Little is known concerning the chemical composition of the organic matter in marine sediments. Carbon forms from 50 to 60 per cent of the material, hence the ratio of organic matter to carbon varies between 1.67 and 2.0. Trask recommends the ratio of 1.8, which corresponds to a carbon content of 56 per cent. Various factors have been shown to influence the ratio. Plant material has a somewhat higher ratio than organic matter of animal origin and under stagnant conditions the ratio is lower than average. The nitrogen content of the organic matter is also affected somewhat by the source of the material and the conditions prevailing in the sediment. The carbon: nitrogen ratio varies between 8 and 12 and averages about 10, with the extreme values found by Trask as 5.5 and 20. Wiseman and Bennett (1940) found an even greater spread in the ratios, and for this reason do not consider nitrogen as an adequate measure of the organic matter. The average recommended by Trask is 10, which implies that the organic matter contains 56 per cent carbon and 5.6 per cent nitrogen. The organic matter which accumulates on the sea bottom represents the more or less resistant fraction of plant and animal origin. Although no specific compounds have been isolated it is possible to obtain some idea as to the character of the compounds by making selective extractions and analyses. The protein content is estimated by multiplying the organic nitrogen by the conventional factor of 6.25. Extraction with a fat solvent, such as ether or carbon tetrachloride, is made to determine the fatty materials present. By subtracting the protein and ether-soluble material from the total amount of organic matter the carbohydrate fraction is determined. Tables 115 and 116 (from Trask, 1939) show the character of the organic matter in various types of organisms and in marine sediments.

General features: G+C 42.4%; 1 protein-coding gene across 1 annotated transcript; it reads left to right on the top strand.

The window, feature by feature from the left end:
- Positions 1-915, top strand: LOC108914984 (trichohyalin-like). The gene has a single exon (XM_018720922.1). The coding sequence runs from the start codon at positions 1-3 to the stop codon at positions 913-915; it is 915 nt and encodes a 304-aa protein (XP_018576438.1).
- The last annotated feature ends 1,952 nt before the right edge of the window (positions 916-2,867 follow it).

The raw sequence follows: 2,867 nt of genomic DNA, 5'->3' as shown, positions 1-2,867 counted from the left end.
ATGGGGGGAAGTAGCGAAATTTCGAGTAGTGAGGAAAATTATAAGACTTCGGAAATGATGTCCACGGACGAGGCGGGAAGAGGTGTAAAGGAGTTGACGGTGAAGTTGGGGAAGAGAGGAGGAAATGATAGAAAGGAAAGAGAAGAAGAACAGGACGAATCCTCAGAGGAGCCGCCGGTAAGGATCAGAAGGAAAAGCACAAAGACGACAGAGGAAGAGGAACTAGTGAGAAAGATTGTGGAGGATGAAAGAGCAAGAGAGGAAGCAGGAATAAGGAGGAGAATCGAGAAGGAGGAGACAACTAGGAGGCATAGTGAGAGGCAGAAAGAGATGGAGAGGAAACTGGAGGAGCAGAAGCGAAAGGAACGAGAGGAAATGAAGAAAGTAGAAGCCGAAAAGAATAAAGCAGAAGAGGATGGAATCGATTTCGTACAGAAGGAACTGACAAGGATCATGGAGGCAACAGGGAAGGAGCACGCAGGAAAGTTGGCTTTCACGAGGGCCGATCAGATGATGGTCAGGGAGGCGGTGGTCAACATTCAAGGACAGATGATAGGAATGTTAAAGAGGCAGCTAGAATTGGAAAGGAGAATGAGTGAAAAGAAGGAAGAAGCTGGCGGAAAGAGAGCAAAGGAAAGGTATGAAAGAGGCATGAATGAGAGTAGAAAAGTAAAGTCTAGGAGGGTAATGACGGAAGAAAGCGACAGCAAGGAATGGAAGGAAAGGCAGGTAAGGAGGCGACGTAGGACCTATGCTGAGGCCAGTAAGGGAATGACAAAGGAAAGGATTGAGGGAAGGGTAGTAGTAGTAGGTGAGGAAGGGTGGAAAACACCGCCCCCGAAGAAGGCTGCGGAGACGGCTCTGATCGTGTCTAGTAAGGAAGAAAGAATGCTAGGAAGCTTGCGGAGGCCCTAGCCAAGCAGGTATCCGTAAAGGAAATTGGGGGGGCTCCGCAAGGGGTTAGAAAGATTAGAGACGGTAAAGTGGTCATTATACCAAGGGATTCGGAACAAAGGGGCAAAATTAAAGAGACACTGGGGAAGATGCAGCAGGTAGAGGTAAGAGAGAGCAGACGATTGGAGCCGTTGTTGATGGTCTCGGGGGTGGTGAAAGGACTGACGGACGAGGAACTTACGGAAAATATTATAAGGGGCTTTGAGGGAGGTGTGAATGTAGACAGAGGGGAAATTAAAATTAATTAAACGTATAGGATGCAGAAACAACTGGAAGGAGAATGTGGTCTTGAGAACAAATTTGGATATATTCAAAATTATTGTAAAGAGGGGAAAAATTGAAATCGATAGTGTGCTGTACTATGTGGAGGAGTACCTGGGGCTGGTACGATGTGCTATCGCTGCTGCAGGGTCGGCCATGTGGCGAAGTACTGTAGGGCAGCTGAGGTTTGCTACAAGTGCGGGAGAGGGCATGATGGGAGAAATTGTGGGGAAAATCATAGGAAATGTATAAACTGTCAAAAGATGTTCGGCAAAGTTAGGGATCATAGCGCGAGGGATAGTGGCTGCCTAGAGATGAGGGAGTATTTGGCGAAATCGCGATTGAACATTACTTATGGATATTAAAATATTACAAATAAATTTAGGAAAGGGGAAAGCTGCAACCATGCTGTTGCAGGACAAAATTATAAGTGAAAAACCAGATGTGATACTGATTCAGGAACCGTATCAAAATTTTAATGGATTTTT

(From Trask, 1939)
Organic-matter source Crude protein Ether extract Carbohydrates Crude fiber
Peridineans 14 1.5 85? ?
Diatoms 29 8 63 0
Copepods 65 8 22 0
Higher invertebrates 70 10 20 0
Organic matter in marine sediments 40 1 47 0


The ultimate source of the organic matter is within the euphotic zone, either in the sea or on land. The original plant material may find its way to the sea bottom or it may have undergone transformation into animal remains or their waste products or it may have been converted into bacterial cell structure before it is deposited. Organic matter produced on land may play a relatively important role in bays and estuaries and in areas of excessive runoff and low plankton production, such as the Baltic Sea (Gripenberg, 1934). Rafts of land vegetation may be carried away from the coast and fragments of these may settle to the sea bottom. In shallow water, particularly in relativley isolated environments, such attached aquatic plants as eel grasses have been shown to be important sources of organic matter (p. 303). However, for the ocean as a whole, the supply of organic material from land and from the attached plants is relatively insignificant and of local importance only, and it is the planktonic photosynthetic organisms which are the chief source of organic matter for marine sediments.

(From Trask, 1939)
Organic-matter source Percentage by weight Ratio of organic matter to carbon
Carbon Nitrogen Hydrogen Oxygen
Peridineans 45   3 7 45 2.2
Diatoms 50   6 8 36 2.0
Copepods 50 10 8 32 2.0
Marine sediments 56   6 8 30 1.8
Lithified sediments 64   4 9 23 1.6

Since the potential supply to the bottom depends upon the production within the upper layers, there must be regional differences in the amount of organic matter in sediments related to the variations in the production. The organic material is light and sinks slowly, and it behaves in a manner similar to the finer fractions of the solid material. This resemblance is shown by the inverse relationship between the organic-matter content and the median diameter of the sediments in nearshore areas (Trask, 1932, 1939, Revelle and Shepard, 1939).